The nature of the radio business is moving around and bouncing from station to station, but my wife and I really wanted to have a stable environment for our kids, so we wanted just one place to call home. We set up house here in this community and have stayed here for years. There’s no substitute for heritage and the time you spend with people and the events you share with them. Those are the things that you can’t replace. You can’t buy that experience. 

It was not lost on me the similarity with the movie “It’s a Wonderful Life.” It’s that same kind of moment I was talking about earlier—it’s the clarity. In that movie, George doesn’t know what to do, but then, he gets that moment of clarity and he has that perspective to see what matters—and that’s what life’s all about. 

Since the cancer, I smile and laugh a lot more than I used to. I smile and laugh at things that I used to frown and scowl at. It’s a different perspective. It’s not that those things aren’t important to me, but I just don’t take them as seriously anymore. The things that bring me down in life—I have to categorize those things. The little irritants no longer matter. The woman in line at the grocery store with 17 items in the 15-item line—that just doesn’t matter anymore. It’s okay. I’m going to live if she has two more items. 

I’m still a radio announcer. That was one of the most miraculous things. When they first told me it was throat cancer, I thought, “I’m going to lose my voice, and that’s my money.” The doctors said I could have a feeding tube or I could keep trying to eat through my mouth, which would continue exercising my throat. So I didn’t get a feeding tube. I just forced myself to swallow and use my throat. The benefit of using my voice for 30 years I think helped my throat recover. I was out of work for three months, and I really couldn’t talk, but then, it slowly came back a little at a time. It’s not all the way back, and probably never will be 100%, but it’s pretty close.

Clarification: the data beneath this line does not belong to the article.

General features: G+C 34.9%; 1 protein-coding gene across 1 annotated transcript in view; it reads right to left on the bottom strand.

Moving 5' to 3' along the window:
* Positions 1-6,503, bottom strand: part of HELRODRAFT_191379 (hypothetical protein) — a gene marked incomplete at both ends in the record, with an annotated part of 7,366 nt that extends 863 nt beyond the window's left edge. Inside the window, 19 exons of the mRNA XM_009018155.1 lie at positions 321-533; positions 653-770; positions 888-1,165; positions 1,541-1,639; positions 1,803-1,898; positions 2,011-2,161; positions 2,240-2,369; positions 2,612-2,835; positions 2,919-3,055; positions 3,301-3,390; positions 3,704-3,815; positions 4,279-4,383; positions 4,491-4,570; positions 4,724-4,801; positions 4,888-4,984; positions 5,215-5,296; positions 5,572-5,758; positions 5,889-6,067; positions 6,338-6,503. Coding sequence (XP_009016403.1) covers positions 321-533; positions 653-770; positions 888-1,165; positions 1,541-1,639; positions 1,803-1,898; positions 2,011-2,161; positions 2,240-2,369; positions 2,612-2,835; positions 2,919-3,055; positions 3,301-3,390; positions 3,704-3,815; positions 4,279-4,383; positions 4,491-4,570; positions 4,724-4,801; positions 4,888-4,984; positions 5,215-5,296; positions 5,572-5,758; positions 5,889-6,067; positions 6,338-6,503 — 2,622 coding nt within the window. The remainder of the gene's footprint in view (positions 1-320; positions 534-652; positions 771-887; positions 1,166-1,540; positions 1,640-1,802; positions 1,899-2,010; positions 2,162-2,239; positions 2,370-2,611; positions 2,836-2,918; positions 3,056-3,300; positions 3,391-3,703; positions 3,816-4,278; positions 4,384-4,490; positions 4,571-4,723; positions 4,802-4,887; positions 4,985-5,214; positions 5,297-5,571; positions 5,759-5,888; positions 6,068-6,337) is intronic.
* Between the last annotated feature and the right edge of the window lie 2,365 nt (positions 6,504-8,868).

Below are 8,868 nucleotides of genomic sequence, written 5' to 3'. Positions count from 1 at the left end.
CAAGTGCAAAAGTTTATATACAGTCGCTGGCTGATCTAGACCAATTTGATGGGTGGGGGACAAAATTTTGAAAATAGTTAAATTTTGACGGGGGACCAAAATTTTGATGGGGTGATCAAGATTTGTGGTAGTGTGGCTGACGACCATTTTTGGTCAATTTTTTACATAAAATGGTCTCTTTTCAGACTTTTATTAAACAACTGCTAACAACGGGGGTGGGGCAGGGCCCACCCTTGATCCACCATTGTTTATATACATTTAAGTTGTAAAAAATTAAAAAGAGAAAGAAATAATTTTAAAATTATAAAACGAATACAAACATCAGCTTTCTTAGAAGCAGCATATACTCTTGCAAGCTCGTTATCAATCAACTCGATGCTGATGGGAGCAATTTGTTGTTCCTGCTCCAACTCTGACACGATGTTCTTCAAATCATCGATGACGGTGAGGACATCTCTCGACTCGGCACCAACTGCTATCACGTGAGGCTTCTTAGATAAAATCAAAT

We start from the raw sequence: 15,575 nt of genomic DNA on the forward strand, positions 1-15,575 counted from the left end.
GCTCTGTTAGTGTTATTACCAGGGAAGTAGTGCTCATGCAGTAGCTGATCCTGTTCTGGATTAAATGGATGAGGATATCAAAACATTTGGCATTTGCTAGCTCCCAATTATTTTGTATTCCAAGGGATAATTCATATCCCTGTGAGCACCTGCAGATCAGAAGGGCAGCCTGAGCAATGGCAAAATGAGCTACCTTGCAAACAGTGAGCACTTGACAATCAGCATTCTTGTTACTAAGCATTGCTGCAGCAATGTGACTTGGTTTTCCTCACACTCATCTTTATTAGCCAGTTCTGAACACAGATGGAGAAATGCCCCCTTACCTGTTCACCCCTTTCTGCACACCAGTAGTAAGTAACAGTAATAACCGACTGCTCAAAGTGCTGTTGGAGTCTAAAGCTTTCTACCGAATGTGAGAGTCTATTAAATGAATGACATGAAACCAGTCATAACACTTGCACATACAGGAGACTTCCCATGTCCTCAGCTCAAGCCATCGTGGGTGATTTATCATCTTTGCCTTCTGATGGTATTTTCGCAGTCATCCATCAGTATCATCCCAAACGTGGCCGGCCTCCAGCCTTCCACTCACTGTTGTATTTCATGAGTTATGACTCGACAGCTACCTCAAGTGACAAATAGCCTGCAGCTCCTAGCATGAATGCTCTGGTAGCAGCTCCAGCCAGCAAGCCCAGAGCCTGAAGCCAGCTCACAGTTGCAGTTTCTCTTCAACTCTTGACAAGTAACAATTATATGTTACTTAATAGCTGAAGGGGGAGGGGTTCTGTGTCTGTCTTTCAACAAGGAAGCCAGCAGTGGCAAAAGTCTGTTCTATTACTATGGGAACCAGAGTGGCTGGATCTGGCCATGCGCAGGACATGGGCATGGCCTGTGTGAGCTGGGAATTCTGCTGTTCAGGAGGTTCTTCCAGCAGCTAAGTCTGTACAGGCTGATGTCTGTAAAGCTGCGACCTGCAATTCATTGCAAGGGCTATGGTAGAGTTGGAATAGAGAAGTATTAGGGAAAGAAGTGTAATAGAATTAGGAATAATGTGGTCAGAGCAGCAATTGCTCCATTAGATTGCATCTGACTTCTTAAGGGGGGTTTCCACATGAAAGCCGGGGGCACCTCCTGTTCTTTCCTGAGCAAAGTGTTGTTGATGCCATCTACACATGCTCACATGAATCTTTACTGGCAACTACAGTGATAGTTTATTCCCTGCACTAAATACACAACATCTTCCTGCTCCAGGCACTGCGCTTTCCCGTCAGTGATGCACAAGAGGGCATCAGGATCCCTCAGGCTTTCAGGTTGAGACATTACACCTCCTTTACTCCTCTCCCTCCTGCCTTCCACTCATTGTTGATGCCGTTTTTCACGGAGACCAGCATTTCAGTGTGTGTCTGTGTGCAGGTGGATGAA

It’s a job that I love to do, so it’s really easy for me to get up and go to work in the morning. I like talking to the people on the radio, I like the people I work with, and I actually start work even before I leave the house. I get online and look at some work sites while I’m drinking my coffee. I take it pretty easy, and I don’t go to work until 10, so that gives me time to spend with my daughter as she’s getting ready for school and with my wife as she’s getting ready for work.  I have some coffee, oatmeal or scrambled eggs and then head into the station.

I’m a big believer in results-based work: do what you’re supposed to do and the rest of your time is not all for work. It’s about balance. I work to live; I don’t live to work. I work so I can spend quality time with my kids and my wife and my friends and doing the things that I enjoy. 

At first, the cancer knocked me down, and I couldn’t exercise. I did a lot of lying around, recovering. Now, I’m more active. I spend a lot of time in the outdoors. Less of it is for the sake of exercise and more of it is to just be outside in nature. I like to walk in the park, play disc golf with my son, walk my dogs in the woods behind our house, go mushroom hunting—things like that. 

I’ve made a conscious decision to not do things that I don’t want to do. I’m more concerned with how I spend my time than how I spend my money. I live a peaceful and happy life now.